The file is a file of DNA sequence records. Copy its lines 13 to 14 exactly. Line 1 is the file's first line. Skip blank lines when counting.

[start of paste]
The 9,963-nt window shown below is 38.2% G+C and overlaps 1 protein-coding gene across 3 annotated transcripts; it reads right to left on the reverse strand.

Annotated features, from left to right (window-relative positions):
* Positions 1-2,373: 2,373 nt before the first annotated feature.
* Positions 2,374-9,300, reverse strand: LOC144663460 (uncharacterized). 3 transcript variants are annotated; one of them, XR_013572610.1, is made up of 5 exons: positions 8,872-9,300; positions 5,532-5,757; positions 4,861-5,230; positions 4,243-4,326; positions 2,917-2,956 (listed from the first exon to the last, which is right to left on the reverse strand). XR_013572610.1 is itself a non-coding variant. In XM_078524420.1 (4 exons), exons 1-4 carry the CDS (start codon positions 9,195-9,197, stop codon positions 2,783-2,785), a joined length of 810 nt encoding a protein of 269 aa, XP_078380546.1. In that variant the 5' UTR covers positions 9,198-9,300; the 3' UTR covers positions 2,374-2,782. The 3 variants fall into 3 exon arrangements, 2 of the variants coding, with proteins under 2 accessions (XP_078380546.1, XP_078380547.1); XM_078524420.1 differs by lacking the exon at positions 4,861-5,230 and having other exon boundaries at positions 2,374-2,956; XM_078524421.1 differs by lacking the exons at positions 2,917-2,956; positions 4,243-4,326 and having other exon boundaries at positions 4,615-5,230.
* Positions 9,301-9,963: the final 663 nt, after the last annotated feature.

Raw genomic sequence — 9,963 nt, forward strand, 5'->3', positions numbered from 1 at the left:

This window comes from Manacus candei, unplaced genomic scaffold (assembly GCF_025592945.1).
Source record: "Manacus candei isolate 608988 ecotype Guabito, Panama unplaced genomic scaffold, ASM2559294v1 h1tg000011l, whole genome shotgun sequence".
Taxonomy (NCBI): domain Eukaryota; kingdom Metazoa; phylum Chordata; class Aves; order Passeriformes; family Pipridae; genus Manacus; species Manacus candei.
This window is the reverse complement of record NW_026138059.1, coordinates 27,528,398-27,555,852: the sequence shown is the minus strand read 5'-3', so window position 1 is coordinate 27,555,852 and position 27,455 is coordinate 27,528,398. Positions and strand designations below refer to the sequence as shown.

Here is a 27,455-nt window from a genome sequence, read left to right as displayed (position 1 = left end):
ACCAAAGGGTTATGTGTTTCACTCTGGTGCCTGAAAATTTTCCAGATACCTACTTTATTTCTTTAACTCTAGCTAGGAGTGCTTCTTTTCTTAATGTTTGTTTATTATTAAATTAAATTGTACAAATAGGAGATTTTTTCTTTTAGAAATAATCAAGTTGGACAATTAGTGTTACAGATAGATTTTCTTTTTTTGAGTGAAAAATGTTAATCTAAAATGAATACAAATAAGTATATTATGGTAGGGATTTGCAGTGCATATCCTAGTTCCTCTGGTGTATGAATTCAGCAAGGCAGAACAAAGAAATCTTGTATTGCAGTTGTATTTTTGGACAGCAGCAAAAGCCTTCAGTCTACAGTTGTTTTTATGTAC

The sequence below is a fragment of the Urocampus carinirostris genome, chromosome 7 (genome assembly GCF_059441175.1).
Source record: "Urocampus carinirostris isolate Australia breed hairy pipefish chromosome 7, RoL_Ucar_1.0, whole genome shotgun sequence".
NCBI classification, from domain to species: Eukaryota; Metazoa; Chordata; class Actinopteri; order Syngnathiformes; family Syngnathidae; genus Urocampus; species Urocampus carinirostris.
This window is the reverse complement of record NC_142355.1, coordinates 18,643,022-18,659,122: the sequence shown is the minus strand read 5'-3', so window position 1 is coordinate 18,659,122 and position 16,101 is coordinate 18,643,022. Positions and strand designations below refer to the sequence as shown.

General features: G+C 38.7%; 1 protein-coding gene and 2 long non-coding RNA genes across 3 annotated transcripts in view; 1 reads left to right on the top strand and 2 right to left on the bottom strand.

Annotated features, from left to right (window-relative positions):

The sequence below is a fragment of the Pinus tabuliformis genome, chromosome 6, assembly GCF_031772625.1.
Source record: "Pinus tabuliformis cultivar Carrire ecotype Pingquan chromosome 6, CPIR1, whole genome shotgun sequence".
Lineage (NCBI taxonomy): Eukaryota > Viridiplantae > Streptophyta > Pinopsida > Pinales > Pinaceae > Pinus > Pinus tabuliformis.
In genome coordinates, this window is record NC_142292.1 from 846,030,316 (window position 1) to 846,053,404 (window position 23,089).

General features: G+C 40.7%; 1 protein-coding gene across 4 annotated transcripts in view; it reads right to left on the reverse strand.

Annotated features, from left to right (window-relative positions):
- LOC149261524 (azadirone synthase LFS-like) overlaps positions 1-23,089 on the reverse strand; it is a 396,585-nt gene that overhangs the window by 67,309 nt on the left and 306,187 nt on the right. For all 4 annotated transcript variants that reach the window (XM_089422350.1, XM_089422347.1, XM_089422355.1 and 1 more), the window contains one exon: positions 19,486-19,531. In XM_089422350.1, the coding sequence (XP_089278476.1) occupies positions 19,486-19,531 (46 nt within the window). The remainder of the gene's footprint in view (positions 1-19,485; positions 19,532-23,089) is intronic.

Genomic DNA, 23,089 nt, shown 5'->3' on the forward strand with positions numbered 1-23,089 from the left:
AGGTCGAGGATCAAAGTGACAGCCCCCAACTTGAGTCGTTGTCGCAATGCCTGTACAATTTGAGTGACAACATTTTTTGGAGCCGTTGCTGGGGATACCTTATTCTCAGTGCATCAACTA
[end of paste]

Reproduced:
The sequence below is a fragment of the Urocampus carinirostris genome, chromosome 7 (genome assembly GCF_059441175.1).
Source record: "Urocampus carinirostris isolate Australia breed hairy pipefish chromosome 7, RoL_Ucar_1.0, whole genome shotgun sequence".